You have to help your customer visualize what will happen if their current problems continue.
I used to be really bad at sales.
In the early 2000s, I wanted to book shows for my band but had no idea how to persuade people to listen to me. This was way before Myspace, so I built my own social media site, and it became one of the fastest growing online communities in Sweden.
The idea was simple: photographers documented parties over the weekend, and users would visit the site to check out the photos. To monetize, I had to sell ads.
But sales didn’t come naturally to me.
So I started reading a ton of books and going to seminars and workshops. I asked salespeople for adviceon how to convey a message to potential customers, and I then put the advice to action by going up to random people and trying to persuade them to book my band or buy ads for my site.
The results weren’t pretty. I failed, failed again, and then failed some more.
But after each experience, I analyzed what I could have done differently. By understanding and honing my techniques, I gained an awareness of what worked and what didn’t. Although it takes years to truly master sales, I began seeing positive results after just a couple of weeks. I closed deals for ad banners on my site and managed to get a local taxi company to put my site’s logo on all their cars—for free.
This experience gave me the confidence that with enough practice, I could excel at selling.
While I believe in outsourcing anything you’re not good at, sales is worth learning. That’s because sales is a life skill, not a professional one. No matter what you do, being good at sales will help you communicate and get what you want in all areas of your life: professional, family, and even romantic relationships.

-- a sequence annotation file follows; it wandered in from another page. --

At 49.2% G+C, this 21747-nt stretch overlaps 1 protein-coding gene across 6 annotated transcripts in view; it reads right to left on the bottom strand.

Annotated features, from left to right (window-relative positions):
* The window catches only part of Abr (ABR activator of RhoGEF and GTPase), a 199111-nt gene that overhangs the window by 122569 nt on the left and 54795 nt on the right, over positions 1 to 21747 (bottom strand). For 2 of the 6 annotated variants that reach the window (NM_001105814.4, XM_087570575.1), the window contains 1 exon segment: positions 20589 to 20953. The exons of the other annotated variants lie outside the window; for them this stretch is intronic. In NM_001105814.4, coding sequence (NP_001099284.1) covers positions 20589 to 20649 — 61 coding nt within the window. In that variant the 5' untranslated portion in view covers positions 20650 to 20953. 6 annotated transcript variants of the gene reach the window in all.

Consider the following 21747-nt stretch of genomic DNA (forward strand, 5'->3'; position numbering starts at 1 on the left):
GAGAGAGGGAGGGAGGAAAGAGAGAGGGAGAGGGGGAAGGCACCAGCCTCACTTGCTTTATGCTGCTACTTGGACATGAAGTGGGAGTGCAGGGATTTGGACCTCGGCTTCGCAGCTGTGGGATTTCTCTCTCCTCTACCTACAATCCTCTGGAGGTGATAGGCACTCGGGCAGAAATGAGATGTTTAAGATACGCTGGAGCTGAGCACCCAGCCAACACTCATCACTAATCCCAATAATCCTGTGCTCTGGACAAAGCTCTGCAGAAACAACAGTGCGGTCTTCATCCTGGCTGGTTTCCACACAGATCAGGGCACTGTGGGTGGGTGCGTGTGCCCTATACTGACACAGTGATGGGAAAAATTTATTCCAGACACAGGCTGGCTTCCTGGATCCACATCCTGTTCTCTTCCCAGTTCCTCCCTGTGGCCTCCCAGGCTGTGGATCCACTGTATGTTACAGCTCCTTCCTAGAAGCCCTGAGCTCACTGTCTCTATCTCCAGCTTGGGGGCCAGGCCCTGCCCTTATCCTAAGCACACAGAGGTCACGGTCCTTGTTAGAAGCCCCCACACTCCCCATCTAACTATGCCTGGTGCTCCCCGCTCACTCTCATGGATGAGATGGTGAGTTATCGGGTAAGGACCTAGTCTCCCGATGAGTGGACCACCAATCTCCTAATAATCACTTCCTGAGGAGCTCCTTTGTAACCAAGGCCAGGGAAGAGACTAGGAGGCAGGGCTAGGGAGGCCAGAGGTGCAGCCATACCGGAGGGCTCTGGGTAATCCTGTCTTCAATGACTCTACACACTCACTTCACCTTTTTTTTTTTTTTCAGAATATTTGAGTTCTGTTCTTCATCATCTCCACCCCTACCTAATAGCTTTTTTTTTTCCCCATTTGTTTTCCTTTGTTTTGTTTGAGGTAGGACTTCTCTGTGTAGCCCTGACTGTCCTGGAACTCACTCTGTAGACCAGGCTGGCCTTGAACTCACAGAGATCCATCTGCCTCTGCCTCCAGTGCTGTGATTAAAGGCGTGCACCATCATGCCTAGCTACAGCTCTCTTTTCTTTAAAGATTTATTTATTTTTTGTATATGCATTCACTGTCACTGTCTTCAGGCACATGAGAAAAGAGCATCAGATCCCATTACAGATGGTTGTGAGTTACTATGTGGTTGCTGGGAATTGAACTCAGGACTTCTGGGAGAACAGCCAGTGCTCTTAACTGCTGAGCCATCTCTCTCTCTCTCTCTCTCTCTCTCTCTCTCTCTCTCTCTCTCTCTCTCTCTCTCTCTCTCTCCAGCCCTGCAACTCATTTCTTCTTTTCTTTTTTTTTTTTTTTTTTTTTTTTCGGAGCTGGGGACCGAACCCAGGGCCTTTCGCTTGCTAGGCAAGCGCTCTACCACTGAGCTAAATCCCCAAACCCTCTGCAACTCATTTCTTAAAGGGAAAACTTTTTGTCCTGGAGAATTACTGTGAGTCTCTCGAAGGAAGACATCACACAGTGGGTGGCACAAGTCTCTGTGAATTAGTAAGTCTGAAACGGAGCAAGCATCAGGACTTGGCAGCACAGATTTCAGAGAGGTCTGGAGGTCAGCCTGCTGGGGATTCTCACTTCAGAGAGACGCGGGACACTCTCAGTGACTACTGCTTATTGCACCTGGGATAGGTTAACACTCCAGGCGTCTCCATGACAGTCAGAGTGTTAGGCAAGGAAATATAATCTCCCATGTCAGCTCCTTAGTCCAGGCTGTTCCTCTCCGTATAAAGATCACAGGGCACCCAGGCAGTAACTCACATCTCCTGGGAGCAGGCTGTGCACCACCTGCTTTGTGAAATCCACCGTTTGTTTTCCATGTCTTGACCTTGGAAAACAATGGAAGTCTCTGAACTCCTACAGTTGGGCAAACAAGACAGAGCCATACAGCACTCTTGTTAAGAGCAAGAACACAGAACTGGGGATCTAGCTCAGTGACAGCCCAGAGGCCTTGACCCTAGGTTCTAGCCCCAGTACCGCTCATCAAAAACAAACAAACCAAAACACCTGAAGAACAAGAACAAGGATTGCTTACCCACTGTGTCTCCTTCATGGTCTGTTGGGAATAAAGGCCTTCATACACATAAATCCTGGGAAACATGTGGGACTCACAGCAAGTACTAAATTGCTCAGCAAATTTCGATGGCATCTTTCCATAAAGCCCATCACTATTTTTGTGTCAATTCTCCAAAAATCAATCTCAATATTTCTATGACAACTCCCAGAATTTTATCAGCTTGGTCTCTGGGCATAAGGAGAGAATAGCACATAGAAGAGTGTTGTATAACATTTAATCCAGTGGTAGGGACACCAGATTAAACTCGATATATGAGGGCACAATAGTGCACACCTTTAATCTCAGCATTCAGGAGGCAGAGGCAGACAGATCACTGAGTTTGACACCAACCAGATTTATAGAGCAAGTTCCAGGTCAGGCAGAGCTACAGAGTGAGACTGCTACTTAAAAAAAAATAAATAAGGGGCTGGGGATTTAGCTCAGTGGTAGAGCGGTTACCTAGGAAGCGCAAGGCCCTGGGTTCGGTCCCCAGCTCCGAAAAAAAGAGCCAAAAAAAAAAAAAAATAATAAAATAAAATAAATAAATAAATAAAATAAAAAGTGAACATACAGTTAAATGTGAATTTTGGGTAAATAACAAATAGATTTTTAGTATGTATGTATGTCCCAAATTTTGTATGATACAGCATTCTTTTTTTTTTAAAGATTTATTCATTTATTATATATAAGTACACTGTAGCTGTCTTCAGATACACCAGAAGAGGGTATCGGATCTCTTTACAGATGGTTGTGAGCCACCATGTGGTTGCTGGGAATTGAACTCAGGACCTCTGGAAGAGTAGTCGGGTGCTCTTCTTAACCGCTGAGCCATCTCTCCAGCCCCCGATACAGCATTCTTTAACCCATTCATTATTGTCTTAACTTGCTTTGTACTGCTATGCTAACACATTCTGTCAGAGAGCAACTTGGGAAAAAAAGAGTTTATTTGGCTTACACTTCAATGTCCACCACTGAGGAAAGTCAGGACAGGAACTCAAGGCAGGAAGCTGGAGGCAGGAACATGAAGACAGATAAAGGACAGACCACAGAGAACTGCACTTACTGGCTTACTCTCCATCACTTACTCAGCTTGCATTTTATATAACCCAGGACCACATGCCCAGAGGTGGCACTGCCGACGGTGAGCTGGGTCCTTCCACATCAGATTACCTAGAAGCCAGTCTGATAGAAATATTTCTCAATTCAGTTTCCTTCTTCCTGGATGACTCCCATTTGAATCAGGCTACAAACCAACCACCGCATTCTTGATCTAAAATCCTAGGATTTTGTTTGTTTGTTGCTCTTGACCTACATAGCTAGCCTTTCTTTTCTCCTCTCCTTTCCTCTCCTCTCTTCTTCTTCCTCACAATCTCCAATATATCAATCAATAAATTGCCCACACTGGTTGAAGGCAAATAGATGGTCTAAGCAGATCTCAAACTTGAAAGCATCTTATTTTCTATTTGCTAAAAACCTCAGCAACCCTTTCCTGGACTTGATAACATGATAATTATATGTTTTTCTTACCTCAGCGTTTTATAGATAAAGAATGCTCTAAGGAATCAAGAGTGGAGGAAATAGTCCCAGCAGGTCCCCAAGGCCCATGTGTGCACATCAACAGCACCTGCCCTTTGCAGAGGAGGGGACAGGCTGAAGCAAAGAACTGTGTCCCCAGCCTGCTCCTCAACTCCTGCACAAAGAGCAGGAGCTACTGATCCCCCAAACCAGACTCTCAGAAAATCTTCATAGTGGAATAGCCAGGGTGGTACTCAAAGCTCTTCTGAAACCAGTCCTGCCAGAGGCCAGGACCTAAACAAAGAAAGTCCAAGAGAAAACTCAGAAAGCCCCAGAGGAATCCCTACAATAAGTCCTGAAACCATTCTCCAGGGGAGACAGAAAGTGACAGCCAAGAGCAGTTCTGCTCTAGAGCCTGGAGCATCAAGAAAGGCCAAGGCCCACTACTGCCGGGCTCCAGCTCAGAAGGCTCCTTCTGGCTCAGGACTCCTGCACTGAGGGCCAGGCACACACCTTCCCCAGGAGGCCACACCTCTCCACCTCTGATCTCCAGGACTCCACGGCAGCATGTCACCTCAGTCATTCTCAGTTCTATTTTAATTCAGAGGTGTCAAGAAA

Here are three ways to make sales your strength:
1: Start with the basics.
Sales 101 is learning how to have conversations with people.
It may sound really basic, but a lot of people can’t hold a conversation for very long without panicking and running out of things to talk about. If you’re not a good conversationalist, you won’t be able to pitch or sell anything. People will only buy from you if they trust you, so it’s vital to know how to establish rapport and converse smoothly.
A big part of doing this is listening before you speak, and listening more than you speak.
For example, you can show interest by asking open-ended questions to find out what problems your customer is struggling with. Once they explain their pain points, you’ll have to dig a little deeper by asking what will happen if these problems continue for the foreseeable future.
It may require coaxing, but you have to help your customer visualize what will happen if their current problems continue. Once they’re imagining all the lost revenue and missed opportunities, you offer to heal their pain with the solution—your product or service.
And it all starts with a simple conversation.
2: Remain confident no matter what.
Once you’ve listened to the other person, you need to display your confidence to close the deal.
Some people are naturally confident, but for most of us, confidence is a learned trait. You have to gain it through studying and real-world experience.
I learned to be confident by studying people who were more successful than me.
I paid attention to their body language, how they spoke, and how they responded to different situations. And I tried to mimic their confidence. Eventually, with enough practice and successful experiences under my belt, I began to feel confident in my ability to sell.
3: Believe in your product.
It’s essential that you believe in what you’re selling. After all, if you don’t have confidence that something is valuable, how will you make other people believe in it?
There are plenty of snake oil scammers who use mock confidence to sell you garbage, but I’m talking about real professionals here who have conviction in what they’re selling.
The best way to convince others of your belief is to use the product yourself.
It’s not enough to learn the features and benefits of the product—anyone can do this in a few hours or a day. Instead, you want to try it out, see if you can break it, figure out how it works. By going deep, you’ll have all the answers from personal experience when a prospect asks you about the product.
Becoming a great salesperson takes work, and you’ll face a lot of rejection along the way. But learning how to converse with confidence and knowing the product you’re selling will make it easier to draw people into your pitch—and start closing deals.